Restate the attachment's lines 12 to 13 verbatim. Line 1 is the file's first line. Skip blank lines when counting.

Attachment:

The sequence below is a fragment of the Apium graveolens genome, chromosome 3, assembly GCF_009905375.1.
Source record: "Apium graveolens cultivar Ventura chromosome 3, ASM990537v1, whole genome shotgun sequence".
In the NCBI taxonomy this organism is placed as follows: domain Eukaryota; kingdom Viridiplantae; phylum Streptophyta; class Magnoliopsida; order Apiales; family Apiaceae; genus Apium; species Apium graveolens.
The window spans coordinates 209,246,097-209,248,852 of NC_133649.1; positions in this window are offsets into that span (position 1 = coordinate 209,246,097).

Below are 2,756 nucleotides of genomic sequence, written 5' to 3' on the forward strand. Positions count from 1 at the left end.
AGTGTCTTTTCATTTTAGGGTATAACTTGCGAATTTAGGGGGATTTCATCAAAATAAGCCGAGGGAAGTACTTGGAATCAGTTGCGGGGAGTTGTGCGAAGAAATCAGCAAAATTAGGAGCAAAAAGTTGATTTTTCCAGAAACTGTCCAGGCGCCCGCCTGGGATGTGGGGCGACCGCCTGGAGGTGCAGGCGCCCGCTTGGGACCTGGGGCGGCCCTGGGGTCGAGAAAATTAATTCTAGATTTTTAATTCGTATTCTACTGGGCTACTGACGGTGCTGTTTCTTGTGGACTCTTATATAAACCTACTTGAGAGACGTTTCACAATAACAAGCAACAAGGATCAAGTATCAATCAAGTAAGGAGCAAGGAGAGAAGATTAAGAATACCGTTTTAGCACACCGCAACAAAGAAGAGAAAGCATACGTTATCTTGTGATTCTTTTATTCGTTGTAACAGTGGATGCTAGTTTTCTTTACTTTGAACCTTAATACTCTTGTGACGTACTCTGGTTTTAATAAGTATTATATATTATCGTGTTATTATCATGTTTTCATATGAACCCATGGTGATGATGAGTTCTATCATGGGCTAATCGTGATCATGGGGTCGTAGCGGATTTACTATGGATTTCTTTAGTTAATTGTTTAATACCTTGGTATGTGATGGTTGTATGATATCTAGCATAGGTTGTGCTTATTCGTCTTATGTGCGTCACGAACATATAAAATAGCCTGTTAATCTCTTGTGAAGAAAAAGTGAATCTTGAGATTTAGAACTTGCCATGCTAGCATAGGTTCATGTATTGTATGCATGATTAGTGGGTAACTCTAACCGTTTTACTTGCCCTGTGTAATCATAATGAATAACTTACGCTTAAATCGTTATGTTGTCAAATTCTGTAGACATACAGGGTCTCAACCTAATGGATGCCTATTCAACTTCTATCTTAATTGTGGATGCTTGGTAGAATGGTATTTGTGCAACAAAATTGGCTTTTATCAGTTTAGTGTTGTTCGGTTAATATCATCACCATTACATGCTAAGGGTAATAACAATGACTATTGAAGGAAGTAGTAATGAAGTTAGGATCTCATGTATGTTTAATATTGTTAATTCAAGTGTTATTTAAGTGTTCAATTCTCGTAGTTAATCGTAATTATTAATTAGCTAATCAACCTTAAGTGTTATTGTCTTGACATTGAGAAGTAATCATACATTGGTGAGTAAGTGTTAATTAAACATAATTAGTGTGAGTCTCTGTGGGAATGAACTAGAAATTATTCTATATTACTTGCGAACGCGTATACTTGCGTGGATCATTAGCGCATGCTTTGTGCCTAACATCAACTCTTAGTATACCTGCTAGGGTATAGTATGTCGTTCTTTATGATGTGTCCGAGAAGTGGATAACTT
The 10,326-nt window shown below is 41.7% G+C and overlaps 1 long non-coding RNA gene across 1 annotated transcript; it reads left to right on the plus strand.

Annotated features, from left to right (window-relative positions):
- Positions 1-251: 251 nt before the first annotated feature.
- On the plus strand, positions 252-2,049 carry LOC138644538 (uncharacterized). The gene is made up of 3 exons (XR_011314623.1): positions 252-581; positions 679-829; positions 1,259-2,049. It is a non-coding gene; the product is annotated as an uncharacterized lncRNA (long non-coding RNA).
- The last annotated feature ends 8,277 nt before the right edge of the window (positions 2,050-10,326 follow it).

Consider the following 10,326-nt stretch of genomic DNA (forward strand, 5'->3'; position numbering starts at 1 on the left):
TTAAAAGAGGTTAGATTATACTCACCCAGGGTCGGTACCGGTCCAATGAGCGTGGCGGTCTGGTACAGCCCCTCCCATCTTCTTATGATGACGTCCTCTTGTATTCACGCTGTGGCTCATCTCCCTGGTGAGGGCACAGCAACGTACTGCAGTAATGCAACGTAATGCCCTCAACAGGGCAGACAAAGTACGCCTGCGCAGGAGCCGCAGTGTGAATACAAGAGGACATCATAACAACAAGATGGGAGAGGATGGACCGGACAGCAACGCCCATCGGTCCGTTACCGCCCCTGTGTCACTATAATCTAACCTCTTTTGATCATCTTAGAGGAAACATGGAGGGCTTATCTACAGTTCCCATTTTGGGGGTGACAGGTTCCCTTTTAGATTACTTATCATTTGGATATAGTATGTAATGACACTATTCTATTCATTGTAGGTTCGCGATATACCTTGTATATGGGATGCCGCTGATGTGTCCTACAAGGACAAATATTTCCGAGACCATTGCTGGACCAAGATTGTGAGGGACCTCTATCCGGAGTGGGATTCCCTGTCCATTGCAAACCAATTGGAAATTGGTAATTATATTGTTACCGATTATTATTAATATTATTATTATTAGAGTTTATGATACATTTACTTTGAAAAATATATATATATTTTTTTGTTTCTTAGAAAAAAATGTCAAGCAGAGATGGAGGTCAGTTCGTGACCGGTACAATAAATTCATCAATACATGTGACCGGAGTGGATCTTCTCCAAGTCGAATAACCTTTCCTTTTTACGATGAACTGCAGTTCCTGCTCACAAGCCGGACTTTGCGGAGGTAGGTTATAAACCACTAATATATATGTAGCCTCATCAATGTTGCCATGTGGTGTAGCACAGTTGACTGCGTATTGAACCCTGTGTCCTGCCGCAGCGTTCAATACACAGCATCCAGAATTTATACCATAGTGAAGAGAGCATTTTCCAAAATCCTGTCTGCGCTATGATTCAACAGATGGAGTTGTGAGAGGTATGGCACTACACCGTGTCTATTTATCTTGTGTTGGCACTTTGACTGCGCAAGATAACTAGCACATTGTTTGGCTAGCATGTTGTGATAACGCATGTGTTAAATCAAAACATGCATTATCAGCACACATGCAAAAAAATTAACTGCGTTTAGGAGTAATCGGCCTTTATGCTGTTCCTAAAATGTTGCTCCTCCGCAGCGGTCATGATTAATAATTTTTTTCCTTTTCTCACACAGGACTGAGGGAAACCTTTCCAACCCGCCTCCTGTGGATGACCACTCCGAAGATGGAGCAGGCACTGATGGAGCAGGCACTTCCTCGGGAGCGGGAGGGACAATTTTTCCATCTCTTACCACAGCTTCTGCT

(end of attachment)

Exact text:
Consider the following 10,326-nt stretch of genomic DNA (forward strand, 5'->3'; position numbering starts at 1 on the left):
TTAAAAGAGGTTAGATTATACTCACCCAGGGTCGGTACCGGTCCAATGAGCGTGGCGGTCTGGTACAGCCCCTCCCATCTTCTTATGATGACGTCCTCTTGTATTCACGCTGTGGCTCATCTCCCTGGTGAGGGCACAGCAACGTACTGCAGTAATGCAACGTAATGCCCTCAACAGGGCAGACAAAGTACGCCTGCGCAGGAGCCGCAGTGTGAATACAAGAGGACATCATAACAACAAGATGGGAGAGGATGGACCGGACAGCAACGCCCATCGGTCCGTTACCGCCCCTGTGTCACTATAATCTAACCTCTTTTGATCATCTTAGAGGAAACATGGAGGGCTTATCTACAGTTCCCATTTTGGGGGTGACAGGTTCCCTTTTAGATTACTTATCATTTGGATATAGTATGTAATGACACTATTCTATTCATTGTAGGTTCGCGATATACCTTGTATATGGGATGCCGCTGATGTGTCCTACAAGGACAAATATTTCCGAGACCATTGCTGGACCAAGATTGTGAGGGACCTCTATCCGGAGTGGGATTCCCTGTCCATTGCAAACCAATTGGAAATTGGTAATTATATTGTTACCGATTATTATTAATATTATTATTATTAGAGTTTATGATACATTTACTTTGAAAAATATATATATATTTTTTTGTTTCTTAGAAAAAAATGTCAAGCAGAGATGGAGGTCAGTTCGTGACCGGTACAATAAATTCATCAATACATGTGACCGGAGTGGATCTTCTCCAAGTCGAATAACCTTTCCTTTTTACGATGAACTGCAGTTCCTGCTCACAAGCCGGACTTTGCGGAGGTAGGTTATAAACCACTAATATATATGTAGCCTCATCAATGTTGCCATGTGGTGTAGCACAGTTGACTGCGTATTGAACCCTGTGTCCTGCCGCAGCGTTCAATACACAGCATCCAGAATTTATACCATAGTGAAGAGAGCATTTTCCAAAATCCTGTCTGCGCTATGATTCAACAGATGGAGTTGTGAGAGGTATGGCACTACACCGTGTCTATTTATCTTGTGTTGGCACTTTGACTGCGCAAGATAACTAGCACATTGTTTGGCTAGCATGTTGTGATAACGCATGTGTTAAATCAAAACATGCATTATCAGCACACATGCAAAAAAATTAACTGCGTTTAGGAGTAATCGGCCTTTATGCTGTTCCTAAAATGTTGCTCCTCCGCAGCGGTCATGATTAATAATTTTTTTCCTTTTCTCACACAGGACTGAGGGAAACCTTTCCAACCCGCCTCCTGTGGATGACCACTCCGAAGATGGAGCAGGCACTGATGGAGCAGGCACTTCCTCGGGAGCGGGAGGGACAATTTTTCCATCTCTTACCACAGCTTCTGCT